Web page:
Presbyopia affects backcountry enthusiasts mostly through the reading of topographical maps. The faint print on these maps, especially the elevation numbers, are often difficult for even youthful eyes in the best lighting, let alone those in middle-age. The print on many handheld GPS units often proves difficult to read as well.

Reading glasses are useful for compensating for the effect of presbyopia. Unfortunately, transporting reading glasses through the backcountry is often difficult due to their fragility. Folding reading glasses are useful in compensating for this fragility.

Middle-age is definitely a difficult time for backcountry enthusiasts with its many physical changes. If you are dreading the coming of middle-age or frustratingly dealing with its impact on the ability to enjoy the backcountry, take heart, there is some hope as backpacking during old age is going to be much more challenging.

Photos: Middle-aged trees at Sand Lake by Dan Crane.

Dan Crane blogs about his bushwhacking adventures at Bushwhacking Fool.


Sunday, January 8, 2012

‘Open House’ Weekends at Camp Santanoni

The New York State Department of Environmental Conservation (NYSDEC), Adirondack Architectural Heritage (AARCH), the Town of Newcomb, and the Adirondack Ecological Center have announced that historic Camp Santanoni in Newcomb will be open for three special long “open house” weekends this winter. Over these weekends, cross-country skiers and snowshoers will be able to visit the Gatelodge and Main Lodge, get short interpretive tours with AARCH staff, and warm up at the Artist’s Studio before the return trip. These weekends will be January 14-16, February 18-20, and March 17-18.

Camp Santanoni was built beginning in 1892 by Robert and Anna Pruyn and eventually consisted of more than four dozen buildings on 12,900 acres including a working farm, Gatelodge complex, and a huge rustic Main Lodge and other camp buildings situated on Newcomb Lake. Santanoni was in private ownership until 1972 and over the last several decades, in state ownership, it has gradually been restored by a partnership between NYSDEC, AARCH, and the Town of Newcomb. Santanoni is listed on the National Register of Historic Places and is a National Historic Landmark.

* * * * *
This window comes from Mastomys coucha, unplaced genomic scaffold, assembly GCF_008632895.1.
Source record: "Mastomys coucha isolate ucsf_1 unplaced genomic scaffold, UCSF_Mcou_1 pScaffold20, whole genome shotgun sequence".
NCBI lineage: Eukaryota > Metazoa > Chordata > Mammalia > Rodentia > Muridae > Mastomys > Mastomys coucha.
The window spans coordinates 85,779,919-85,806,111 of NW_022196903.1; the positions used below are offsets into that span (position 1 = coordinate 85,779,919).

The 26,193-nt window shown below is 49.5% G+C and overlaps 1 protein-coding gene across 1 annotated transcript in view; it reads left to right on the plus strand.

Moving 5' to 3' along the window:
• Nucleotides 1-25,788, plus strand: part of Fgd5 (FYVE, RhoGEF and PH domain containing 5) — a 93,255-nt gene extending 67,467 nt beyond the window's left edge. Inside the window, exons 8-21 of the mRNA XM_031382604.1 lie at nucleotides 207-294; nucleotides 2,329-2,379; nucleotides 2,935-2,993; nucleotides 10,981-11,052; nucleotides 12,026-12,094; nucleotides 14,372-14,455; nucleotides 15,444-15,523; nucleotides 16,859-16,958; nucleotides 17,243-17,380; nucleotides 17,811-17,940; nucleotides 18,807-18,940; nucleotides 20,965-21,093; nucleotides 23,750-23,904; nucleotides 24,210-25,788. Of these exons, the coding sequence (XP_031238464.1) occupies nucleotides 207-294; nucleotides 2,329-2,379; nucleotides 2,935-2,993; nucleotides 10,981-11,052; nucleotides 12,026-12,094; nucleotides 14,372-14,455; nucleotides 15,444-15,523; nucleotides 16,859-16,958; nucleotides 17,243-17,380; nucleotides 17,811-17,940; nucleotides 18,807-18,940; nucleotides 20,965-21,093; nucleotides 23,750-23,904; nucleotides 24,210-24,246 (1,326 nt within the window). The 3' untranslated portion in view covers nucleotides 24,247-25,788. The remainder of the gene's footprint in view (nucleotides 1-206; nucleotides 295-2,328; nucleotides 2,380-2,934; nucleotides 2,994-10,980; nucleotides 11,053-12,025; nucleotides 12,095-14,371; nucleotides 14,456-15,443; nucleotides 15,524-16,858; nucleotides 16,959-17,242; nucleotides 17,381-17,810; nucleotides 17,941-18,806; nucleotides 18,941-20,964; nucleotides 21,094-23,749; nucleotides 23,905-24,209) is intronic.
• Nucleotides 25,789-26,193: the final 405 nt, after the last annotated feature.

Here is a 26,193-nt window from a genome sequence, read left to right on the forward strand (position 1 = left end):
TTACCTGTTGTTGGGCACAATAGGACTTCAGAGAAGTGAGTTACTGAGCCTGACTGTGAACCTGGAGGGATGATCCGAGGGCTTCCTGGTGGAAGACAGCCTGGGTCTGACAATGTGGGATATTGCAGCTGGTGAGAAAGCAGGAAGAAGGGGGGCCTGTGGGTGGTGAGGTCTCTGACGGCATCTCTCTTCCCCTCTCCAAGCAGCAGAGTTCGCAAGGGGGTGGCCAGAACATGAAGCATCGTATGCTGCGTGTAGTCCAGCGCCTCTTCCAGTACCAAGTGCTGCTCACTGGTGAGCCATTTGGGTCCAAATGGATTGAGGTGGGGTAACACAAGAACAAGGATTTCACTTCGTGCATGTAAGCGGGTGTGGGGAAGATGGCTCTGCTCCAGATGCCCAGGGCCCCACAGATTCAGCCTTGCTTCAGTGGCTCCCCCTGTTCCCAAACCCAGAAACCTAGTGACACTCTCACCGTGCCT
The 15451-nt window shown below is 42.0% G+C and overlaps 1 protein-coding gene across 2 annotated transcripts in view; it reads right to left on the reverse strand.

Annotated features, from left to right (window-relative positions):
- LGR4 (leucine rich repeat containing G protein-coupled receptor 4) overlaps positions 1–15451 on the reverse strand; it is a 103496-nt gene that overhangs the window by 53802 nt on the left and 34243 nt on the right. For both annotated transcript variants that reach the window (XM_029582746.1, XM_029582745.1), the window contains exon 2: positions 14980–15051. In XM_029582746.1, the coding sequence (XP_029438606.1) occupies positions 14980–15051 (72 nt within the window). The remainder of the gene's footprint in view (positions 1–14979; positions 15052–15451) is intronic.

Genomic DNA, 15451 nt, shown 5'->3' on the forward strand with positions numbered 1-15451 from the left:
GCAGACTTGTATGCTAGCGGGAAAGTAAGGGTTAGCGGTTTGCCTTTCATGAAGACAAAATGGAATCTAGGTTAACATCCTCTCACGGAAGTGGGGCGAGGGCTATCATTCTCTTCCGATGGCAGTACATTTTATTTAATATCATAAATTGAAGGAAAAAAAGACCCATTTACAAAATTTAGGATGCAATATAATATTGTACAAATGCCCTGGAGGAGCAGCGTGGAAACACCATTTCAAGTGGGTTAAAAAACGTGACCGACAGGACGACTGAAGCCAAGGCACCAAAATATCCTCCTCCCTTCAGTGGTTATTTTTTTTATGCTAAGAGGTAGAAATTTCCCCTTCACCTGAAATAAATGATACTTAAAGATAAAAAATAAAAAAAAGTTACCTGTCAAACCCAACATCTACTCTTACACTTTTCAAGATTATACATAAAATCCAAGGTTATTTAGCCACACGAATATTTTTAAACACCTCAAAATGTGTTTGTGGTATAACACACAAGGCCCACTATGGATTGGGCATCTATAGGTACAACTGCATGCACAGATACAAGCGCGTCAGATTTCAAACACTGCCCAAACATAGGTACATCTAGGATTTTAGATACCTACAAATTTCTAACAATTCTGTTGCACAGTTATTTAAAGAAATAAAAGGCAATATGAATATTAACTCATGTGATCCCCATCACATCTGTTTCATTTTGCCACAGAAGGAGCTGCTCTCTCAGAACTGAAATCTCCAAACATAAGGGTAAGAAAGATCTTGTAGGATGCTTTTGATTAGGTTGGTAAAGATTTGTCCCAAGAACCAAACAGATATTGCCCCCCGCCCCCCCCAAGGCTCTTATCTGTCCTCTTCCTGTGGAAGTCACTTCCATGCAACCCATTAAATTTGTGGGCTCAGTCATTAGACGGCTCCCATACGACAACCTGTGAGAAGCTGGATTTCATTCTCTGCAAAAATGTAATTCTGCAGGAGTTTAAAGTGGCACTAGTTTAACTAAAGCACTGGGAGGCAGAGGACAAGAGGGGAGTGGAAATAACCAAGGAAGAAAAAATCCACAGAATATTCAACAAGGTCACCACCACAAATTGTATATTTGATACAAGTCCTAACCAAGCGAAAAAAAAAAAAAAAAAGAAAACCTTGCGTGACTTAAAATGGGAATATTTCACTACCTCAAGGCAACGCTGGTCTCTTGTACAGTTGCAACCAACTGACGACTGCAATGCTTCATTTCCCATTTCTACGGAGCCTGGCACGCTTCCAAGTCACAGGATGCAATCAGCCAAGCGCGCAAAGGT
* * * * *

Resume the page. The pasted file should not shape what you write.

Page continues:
Camp Santanoni is one of the most popular cross-country ski destinations in the Adirondacks, and for good reason. The snow conditions are usually excellent, the trip itself is of only moderate intensity, and the camp on its remote lakeside setting makes for an interesting and most beautiful destination. The round-trip cross-country ski and showshoe trip is 9.8 miles on a gently sloping carriage road. People may visit Santanoni 365 days a year but these weekends are rare opportunities to visit the camp in winter, have a brief tour, and have a place to warm up.

As snow conditions so far in 2012 have been light, it is best to check in advance to make sure the road is suitable for skiing.

 


Friday, January 6, 2012

Paul Smith’s College VIC Upcoming Programs

The Paul Smith’s College VIC has issued their schedule for the remaining winter season. The VIC is located at 8023 State Route 30 in Paul Smiths. For more information about the events listed here or the VIC in general contact Brian McDonnell at (518) 327-6241

Sunday, Jan. 8 through Sunday, Feb. 19 – Winter Wonders Art Show and Sale

Local featured artists will display their nature themed art from 1-3 p.m. at the VIC. The first show of the new year, we will feature 8 artists showcasing their art in a variety of mediums including photography, watercolor, oil, and pastels. This will be the first show of the year. Each month, on the new moon, we will offer a new exhibit featuring 2 local artists. » Continue Reading.


Monday, January 2, 2012

ADK Offers High Peaks Winter Lecture Series

Environmental authors Bill McKibben and Curt Stager will be among the distinguished speakers participating in the Adirondack Mountain Club’s Winter 2012 Lecture Series at the High Peaks Information Center (HPIC). The Saturday evening lecture series begins Jan. 7 and runs through March 17.

McKibben, one of the leading voices of the environmental movement, is a scholar in residence at Middlebury College in Vermont. His books include The End of Nature, The Age of Missing Information and Hope, Human and Wild: True Stories of Living Lightly on the Earth. His Feb. 4 lecture, “Notes from the Front of the Climate Fight,” will focus on the global movement to address climate change.